Wednesday, August 31, 2011

"Tie-Dye" Done Simple (Yes, We are tie dying AGAIN)

Of all the ways we have tie-dyed, this has to be the easiest for kids!  Its soo simple and much cheaper than buying actual tie-dye.
Basically, take some permanent markers, draw on a shirt, spray some rubbing alcohol all over it, and wait for it to "tie-dye".  Boom-taw your done (well, other than setting your dye - details at bottom of post)!  I took before and after pictures to show how different sized lines made different designs.
Before and After

Before and After

If you want the marker on both sides of the shirt, just lay the shirt flat on the table (on paper so it doesn't bleed on the table) and start drawing. Then turn the shirt over, and go over the lines to make them darker.  Spray both sides with alcohol either using a tiny spray bottle or a pipette.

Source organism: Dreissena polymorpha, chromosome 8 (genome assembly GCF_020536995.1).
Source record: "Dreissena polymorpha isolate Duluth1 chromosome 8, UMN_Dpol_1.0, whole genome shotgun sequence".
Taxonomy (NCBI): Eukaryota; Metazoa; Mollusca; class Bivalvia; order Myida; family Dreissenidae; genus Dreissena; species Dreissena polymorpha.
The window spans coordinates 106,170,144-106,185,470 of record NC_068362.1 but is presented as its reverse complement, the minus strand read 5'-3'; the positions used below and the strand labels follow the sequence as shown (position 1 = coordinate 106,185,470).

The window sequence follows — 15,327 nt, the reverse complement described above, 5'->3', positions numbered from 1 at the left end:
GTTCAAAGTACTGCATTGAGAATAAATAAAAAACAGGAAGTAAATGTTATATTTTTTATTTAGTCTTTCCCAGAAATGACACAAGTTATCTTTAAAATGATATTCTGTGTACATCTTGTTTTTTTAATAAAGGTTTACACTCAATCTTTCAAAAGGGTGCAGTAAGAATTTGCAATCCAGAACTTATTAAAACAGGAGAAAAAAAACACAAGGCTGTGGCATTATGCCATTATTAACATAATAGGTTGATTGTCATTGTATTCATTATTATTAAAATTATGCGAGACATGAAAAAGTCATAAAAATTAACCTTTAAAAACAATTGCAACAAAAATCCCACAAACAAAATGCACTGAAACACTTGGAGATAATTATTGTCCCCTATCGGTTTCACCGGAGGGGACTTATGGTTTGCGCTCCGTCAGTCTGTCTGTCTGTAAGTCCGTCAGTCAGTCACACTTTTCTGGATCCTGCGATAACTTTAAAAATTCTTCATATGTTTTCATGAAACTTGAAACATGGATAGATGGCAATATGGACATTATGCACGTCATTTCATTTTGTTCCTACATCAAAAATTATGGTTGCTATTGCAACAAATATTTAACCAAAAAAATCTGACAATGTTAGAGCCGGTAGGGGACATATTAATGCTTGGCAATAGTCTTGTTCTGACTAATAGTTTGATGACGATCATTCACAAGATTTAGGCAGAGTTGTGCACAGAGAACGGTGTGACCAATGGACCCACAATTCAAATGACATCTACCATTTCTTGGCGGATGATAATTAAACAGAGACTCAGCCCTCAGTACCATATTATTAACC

If you want to keep the design in just one spot on the shirt, you can stretch the shirt over the open side of a bowl and put a rubber band around it to keep it in place.  Then spray with alcohol and let dry before removing from bowl.

I also thought it would be cool to tie-dye a shirt the traditional way first in a couple of light color,s and then after it has set, do the marker method over top of it.  Can't wait to try this next time!

To set your design:
After spraying your shirt, let it set for about 6 hours (even though it will dry fairly quickly).  Fill a bucket half with vinegar and half with cold water.  Let your shirt sit in the mixture for 30 minutes, then wash on cold.

A Breakfast Craft-to-Go

Wanna let your kids make a fun snack that they can eat on-the-go??